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4. You're depressed and/or anxious.
While low testosterone likely isn't the sole cause of anyone's depression, research shows it could also have a hand in the disease. In a study of women, ages 25 to 46, those with low testosterone were more likely to be depressed. Other research shows that women with prolonged testosterone deficiency are often both more anxious and more depressed than women with normal testosterone levels.
5. You have a weak grip.
gettyimages-185463533-weak-grip- psphotograph/getty images
Osteoporosis, which causes weak bones, is often considered a women's disease because low estrogen is a key factor in lost bone density. But research shows that low levels of testosterone can leach strength from your skeleton as well, according to Harvard Health . Both men and women who have low levels of testosterone are considered "frail" partially because they can no longer hold a firm handshake. For most women, lack of estrogen will be the main reason osteoporosis sets in, especially following menopause, when the hormone drops dramatically. But replacing estrogen may not be enough if testosterone is also out of balance.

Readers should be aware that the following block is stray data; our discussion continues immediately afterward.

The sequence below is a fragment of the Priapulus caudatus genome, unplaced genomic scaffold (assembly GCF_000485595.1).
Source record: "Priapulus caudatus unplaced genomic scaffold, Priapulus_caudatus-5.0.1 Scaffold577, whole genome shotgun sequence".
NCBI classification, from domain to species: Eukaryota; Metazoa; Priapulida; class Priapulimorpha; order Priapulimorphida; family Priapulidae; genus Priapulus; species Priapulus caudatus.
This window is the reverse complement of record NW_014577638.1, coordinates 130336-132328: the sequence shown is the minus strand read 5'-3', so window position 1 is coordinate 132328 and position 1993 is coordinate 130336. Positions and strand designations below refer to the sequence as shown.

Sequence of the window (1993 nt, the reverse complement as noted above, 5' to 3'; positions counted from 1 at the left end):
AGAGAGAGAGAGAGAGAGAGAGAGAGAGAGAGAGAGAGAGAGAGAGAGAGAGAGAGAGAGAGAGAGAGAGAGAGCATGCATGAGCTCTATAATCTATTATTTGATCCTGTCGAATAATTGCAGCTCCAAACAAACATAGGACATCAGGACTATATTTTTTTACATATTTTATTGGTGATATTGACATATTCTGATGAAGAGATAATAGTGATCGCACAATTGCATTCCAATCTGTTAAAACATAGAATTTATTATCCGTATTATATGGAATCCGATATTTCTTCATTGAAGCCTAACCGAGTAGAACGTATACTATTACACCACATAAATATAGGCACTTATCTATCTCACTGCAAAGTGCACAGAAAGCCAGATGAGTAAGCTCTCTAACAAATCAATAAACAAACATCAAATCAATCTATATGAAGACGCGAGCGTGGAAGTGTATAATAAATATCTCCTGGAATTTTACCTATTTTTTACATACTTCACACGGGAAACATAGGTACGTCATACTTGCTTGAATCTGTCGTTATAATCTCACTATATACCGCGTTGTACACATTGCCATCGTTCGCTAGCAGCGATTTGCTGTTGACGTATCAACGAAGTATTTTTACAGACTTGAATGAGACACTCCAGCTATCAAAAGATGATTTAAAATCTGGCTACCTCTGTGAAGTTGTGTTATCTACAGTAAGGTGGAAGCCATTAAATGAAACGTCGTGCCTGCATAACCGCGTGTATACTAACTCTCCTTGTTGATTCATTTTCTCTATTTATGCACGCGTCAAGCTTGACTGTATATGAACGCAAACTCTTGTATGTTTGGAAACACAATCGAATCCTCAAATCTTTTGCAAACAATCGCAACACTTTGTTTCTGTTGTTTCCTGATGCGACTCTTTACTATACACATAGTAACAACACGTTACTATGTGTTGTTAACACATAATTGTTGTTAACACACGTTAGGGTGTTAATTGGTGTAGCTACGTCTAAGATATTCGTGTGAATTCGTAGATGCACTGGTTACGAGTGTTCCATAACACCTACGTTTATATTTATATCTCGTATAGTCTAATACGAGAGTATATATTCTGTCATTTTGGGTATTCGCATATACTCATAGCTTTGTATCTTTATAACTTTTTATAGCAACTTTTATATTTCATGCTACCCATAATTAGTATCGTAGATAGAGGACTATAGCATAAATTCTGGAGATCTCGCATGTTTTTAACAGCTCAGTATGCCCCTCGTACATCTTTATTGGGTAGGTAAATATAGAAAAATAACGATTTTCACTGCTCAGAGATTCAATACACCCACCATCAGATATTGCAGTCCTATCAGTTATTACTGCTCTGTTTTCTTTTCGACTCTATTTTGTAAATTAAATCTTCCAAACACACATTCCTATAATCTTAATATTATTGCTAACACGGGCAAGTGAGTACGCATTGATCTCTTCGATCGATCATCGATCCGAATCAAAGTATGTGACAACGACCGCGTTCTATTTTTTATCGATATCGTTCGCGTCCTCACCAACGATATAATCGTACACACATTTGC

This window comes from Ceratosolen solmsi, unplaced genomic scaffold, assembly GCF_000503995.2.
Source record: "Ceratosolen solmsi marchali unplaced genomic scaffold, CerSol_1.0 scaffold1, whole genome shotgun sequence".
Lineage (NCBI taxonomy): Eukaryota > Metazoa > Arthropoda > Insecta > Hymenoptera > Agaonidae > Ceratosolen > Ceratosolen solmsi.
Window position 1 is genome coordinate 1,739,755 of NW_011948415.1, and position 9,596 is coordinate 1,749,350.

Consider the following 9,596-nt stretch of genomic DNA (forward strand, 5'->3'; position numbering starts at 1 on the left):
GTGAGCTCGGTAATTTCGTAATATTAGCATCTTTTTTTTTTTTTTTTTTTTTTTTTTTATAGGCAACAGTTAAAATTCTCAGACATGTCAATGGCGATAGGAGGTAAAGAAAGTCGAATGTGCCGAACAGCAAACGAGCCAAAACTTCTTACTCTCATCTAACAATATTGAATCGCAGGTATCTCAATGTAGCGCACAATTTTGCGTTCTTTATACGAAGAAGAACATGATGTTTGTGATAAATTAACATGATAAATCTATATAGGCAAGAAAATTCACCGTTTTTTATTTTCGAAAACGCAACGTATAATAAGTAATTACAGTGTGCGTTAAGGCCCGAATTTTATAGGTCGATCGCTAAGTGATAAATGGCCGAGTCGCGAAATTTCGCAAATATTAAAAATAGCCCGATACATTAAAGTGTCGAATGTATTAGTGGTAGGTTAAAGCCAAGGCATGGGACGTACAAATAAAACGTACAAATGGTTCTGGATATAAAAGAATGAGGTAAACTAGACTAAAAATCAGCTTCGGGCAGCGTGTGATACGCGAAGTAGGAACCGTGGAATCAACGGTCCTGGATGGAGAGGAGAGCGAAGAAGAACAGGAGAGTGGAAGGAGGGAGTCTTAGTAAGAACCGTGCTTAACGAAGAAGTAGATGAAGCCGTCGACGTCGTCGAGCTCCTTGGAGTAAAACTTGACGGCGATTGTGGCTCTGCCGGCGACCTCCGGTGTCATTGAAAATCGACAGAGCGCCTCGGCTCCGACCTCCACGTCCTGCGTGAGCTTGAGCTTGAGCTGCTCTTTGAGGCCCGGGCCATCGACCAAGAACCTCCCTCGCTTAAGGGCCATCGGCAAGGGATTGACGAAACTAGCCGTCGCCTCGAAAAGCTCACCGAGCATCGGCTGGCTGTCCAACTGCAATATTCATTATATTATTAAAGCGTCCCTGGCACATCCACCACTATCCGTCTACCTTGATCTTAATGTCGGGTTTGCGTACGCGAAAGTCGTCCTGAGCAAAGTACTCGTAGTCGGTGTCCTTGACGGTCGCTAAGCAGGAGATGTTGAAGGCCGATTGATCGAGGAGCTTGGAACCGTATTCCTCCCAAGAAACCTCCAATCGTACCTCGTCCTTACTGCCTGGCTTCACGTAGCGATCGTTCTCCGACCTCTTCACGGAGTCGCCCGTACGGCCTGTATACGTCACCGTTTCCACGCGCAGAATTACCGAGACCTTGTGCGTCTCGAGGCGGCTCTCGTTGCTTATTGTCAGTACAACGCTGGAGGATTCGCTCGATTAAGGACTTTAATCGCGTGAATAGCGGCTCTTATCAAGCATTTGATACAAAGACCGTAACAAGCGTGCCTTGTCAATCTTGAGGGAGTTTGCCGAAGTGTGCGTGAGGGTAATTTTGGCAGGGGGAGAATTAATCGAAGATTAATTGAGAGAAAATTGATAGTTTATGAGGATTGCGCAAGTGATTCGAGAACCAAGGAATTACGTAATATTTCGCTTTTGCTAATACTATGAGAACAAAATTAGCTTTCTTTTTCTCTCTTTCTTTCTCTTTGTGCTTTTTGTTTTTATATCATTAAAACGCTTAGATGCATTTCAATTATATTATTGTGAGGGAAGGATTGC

The weight gain associated with reduced levels of testosterone in women may also present alongside other noticeable changes in physiology. In particular, women with diminishing testosterone levels also experience changes in muscle tone and bone density, which can have a significant impact on the appearance and character of the body. These symptoms usually start to appear when women are in their mid-30s, but all too often, they’re chalked up to simply being a part of getting older when, in fact, they are treatable and, in many cases, reversible.